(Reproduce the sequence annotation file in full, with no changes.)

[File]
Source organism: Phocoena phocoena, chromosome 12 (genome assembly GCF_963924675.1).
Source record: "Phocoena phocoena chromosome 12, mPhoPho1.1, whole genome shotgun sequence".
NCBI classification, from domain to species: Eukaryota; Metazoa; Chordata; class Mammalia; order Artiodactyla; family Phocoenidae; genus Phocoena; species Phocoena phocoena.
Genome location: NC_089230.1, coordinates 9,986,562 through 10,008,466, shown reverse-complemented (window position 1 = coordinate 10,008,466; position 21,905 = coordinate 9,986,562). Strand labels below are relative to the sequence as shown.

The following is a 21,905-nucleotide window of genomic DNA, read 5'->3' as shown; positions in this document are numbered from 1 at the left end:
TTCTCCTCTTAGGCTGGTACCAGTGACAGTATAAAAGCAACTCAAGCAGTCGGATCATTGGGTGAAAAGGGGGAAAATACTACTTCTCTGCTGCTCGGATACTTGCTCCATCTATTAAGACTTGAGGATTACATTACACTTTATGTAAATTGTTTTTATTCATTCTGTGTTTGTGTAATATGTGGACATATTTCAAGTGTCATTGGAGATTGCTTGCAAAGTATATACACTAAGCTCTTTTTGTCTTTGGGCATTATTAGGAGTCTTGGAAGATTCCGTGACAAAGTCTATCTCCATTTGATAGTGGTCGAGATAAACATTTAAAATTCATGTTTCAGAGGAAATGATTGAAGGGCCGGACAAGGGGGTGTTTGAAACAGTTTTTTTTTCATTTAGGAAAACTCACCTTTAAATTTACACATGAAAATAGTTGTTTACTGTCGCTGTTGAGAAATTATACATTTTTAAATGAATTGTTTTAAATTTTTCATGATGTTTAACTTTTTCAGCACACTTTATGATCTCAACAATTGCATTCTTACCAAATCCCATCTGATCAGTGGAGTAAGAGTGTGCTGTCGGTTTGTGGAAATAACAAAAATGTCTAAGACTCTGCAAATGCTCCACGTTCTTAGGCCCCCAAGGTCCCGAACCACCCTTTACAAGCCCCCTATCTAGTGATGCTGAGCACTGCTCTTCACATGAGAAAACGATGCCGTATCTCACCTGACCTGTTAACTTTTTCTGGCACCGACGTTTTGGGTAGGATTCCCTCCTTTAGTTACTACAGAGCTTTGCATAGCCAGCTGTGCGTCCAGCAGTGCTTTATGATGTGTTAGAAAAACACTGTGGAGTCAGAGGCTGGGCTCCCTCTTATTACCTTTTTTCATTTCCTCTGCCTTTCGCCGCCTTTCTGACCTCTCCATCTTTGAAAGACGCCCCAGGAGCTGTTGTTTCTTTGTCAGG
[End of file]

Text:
Source organism: Phocoena phocoena, chromosome 12 (genome assembly GCF_963924675.1).
Source record: "Phocoena phocoena chromosome 12, mPhoPho1.1, whole genome shotgun sequence".
NCBI classification, from domain to species: Eukaryota; Metazoa; Chordata; class Mammalia; order Artiodactyla; family Phocoenidae; genus Phocoena; species Phocoena phocoena.
Genome location: NC_089230.1, coordinates 9,986,562 through 10,008,466, shown reverse-complemented (window position 1 = coordinate 10,008,466; position 21,905 = coordinate 9,986,562). Strand labels below are relative to the sequence as shown.

The following is a 21,905-nucleotide window of genomic DNA, read 5'->3' as shown; positions in this document are numbered from 1 at the left end:
TTCTCCTCTTAGGCTGGTACCAGTGACAGTATAAAAGCAACTCAAGCAGTCGGATCATTGGGTGAAAAGGGGGAAAATACTACTTCTCTGCTGCTCGGATACTTGCTCCATCTATTAAGACTTGAGGATTACATTACACTTTATGTAAATTGTTTTTATTCATTCTGTGTTTGTGTAATATGTGGACATATTTCAAGTGTCATTGGAGATTGCTTGCAAAGTATATACACTAAGCTCTTTTTGTCTTTGGGCATTATTAGGAGTCTTGGAAGATTCCGTGACAAAGTCTATCTCCATTTGATAGTGGTCGAGATAAACATTTAAAATTCATGTTTCAGAGGAAATGATTGAAGGGCCGGACAAGGGGGTGTTTGAAACAGTTTTTTTTTCATTTAGGAAAACTCACCTTTAAATTTACACATGAAAATAGTTGTTTACTGTCGCTGTTGAGAAATTATACATTTTTAAATGAATTGTTTTAAATTTTTCATGATGTTTAACTTTTTCAGCACACTTTATGATCTCAACAATTGCATTCTTACCAAATCCCATCTGATCAGTGGAGTAAGAGTGTGCTGTCGGTTTGTGGAAATAACAAAAATGTCTAAGACTCTGCAAATGCTCCACGTTCTTAGGCCCCCAAGGTCCCGAACCACCCTTTACAAGCCCCCTATCTAGTGATGCTGAGCACTGCTCTTCACATGAGAAAACGATGCCGTATCTCACCTGACCTGTTAACTTTTTCTGGCACCGACGTTTTGGGTAGGATTCCCTCCTTTAGTTACTACAGAGCTTTGCATAGCCAGCTGTGCGTCCAGCAGTGCTTTATGATGTGTTAGAAAAACACTGTGGAGTCAGAGGCTGGGCTCCCTCTTATTACCTTTTTTCATTTCCTCTGCCTTTCGCCGCCTTTCTGACCTCTCCATCTTTGAAAGACGCCCCAGGAGCTGTTGTTTCTTTGTCAGG